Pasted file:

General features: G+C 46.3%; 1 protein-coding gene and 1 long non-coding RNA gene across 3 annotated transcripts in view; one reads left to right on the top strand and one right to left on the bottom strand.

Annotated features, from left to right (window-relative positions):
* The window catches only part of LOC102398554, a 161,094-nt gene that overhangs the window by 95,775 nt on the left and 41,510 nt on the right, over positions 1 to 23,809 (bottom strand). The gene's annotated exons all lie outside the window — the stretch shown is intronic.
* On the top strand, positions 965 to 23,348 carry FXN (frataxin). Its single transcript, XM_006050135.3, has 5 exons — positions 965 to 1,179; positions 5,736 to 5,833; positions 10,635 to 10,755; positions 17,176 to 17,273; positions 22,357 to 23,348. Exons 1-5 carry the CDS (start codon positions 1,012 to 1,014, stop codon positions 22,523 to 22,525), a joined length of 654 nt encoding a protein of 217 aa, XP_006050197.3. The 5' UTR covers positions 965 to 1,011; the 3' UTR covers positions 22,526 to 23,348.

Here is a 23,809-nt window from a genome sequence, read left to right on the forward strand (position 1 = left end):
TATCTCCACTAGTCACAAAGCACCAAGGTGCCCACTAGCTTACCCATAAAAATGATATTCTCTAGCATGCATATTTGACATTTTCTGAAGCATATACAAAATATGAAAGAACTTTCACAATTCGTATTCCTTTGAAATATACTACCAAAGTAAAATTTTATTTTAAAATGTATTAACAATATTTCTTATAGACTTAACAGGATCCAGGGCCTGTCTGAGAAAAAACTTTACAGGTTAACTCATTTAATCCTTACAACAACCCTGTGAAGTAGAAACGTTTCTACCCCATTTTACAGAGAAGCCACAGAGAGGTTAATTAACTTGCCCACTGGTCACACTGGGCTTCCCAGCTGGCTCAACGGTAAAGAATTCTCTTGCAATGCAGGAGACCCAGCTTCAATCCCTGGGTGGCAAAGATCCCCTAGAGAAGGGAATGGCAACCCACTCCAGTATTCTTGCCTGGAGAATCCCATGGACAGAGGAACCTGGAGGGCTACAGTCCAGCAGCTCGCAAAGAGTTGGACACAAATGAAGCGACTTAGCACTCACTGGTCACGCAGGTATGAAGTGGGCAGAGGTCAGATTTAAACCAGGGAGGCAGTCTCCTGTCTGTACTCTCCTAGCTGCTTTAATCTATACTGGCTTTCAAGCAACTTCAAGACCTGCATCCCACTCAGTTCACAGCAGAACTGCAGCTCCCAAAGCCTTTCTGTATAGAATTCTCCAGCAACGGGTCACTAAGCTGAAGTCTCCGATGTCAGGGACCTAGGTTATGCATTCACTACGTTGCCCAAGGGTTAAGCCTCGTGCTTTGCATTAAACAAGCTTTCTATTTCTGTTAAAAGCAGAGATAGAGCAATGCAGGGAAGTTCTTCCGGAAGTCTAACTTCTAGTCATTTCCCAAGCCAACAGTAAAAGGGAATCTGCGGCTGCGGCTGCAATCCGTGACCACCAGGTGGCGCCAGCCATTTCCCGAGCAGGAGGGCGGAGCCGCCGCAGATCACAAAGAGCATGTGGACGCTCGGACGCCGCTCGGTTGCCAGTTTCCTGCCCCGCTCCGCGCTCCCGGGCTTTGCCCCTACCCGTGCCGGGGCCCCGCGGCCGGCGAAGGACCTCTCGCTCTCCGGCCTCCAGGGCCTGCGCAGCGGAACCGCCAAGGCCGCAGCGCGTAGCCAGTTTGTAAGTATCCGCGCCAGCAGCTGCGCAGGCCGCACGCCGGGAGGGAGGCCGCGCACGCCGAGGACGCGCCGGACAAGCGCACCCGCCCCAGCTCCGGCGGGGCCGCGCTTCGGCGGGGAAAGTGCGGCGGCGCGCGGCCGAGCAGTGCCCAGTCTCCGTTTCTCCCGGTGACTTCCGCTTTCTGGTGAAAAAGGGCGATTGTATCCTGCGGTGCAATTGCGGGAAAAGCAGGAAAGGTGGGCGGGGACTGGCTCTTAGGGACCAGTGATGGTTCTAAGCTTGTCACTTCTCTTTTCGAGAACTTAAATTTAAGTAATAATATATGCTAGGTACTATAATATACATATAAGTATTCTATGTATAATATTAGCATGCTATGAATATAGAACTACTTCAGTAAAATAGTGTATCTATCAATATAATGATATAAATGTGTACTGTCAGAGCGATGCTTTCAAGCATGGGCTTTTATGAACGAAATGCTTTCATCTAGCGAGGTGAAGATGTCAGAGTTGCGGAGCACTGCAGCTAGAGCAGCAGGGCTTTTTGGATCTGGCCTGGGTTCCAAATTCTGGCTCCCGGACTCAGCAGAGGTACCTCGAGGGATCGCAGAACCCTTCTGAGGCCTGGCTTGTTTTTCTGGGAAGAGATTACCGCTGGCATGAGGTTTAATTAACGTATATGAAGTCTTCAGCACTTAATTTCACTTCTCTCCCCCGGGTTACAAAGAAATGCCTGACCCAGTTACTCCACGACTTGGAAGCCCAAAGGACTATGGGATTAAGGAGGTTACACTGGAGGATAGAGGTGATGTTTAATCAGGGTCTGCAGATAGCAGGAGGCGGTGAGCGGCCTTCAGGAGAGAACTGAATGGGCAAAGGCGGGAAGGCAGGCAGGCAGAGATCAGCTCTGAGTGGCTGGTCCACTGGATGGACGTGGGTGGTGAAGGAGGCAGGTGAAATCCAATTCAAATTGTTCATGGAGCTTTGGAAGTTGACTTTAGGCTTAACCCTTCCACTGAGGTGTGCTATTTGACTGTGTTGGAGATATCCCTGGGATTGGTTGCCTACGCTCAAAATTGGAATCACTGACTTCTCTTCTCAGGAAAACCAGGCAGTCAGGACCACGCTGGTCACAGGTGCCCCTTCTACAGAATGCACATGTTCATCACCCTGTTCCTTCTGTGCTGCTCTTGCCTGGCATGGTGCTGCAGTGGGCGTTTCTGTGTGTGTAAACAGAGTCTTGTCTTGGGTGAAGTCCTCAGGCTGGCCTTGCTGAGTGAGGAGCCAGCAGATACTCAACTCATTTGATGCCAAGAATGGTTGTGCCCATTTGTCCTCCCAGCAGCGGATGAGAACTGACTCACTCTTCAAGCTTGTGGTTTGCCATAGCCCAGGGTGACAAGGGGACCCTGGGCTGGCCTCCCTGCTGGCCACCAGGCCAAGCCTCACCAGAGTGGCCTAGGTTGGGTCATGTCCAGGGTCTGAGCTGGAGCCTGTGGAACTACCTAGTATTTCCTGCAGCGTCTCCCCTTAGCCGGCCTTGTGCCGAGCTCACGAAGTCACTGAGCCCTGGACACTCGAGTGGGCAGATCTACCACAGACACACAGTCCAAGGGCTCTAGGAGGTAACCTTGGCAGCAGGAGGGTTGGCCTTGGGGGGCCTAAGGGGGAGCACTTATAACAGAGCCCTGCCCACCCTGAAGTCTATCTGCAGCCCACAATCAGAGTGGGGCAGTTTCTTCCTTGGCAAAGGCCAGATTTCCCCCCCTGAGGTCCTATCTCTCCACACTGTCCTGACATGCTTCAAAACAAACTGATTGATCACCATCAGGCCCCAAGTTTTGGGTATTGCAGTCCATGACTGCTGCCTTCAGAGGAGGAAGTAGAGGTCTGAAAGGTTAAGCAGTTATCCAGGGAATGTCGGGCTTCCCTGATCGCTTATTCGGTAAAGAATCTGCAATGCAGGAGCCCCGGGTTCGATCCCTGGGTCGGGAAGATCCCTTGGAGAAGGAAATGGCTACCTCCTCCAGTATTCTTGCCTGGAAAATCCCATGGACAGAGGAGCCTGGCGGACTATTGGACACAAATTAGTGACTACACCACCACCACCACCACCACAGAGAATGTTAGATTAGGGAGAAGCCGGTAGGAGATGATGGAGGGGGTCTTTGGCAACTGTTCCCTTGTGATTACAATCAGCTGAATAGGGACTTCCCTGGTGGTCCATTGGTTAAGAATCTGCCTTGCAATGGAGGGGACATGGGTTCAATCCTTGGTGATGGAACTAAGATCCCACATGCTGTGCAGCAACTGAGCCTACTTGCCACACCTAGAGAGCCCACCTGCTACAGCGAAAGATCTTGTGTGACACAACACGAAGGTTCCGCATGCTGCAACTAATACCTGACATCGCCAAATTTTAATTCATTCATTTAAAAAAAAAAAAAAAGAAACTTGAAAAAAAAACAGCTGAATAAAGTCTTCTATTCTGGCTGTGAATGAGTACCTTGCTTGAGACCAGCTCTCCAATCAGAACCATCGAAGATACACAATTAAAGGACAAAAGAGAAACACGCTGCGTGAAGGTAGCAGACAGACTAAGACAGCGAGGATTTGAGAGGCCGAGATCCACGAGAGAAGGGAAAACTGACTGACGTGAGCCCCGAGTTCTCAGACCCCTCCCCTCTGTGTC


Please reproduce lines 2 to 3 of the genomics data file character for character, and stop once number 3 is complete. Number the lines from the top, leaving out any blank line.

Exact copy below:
Annotated features, from left to right (window-relative positions):
* The window catches only part of LOC102398554, a 161,094-nt gene that overhangs the window by 95,775 nt on the left and 41,510 nt on the right, over positions 1 to 23,809 (bottom strand). The gene's annotated exons all lie outside the window — the stretch shown is intronic.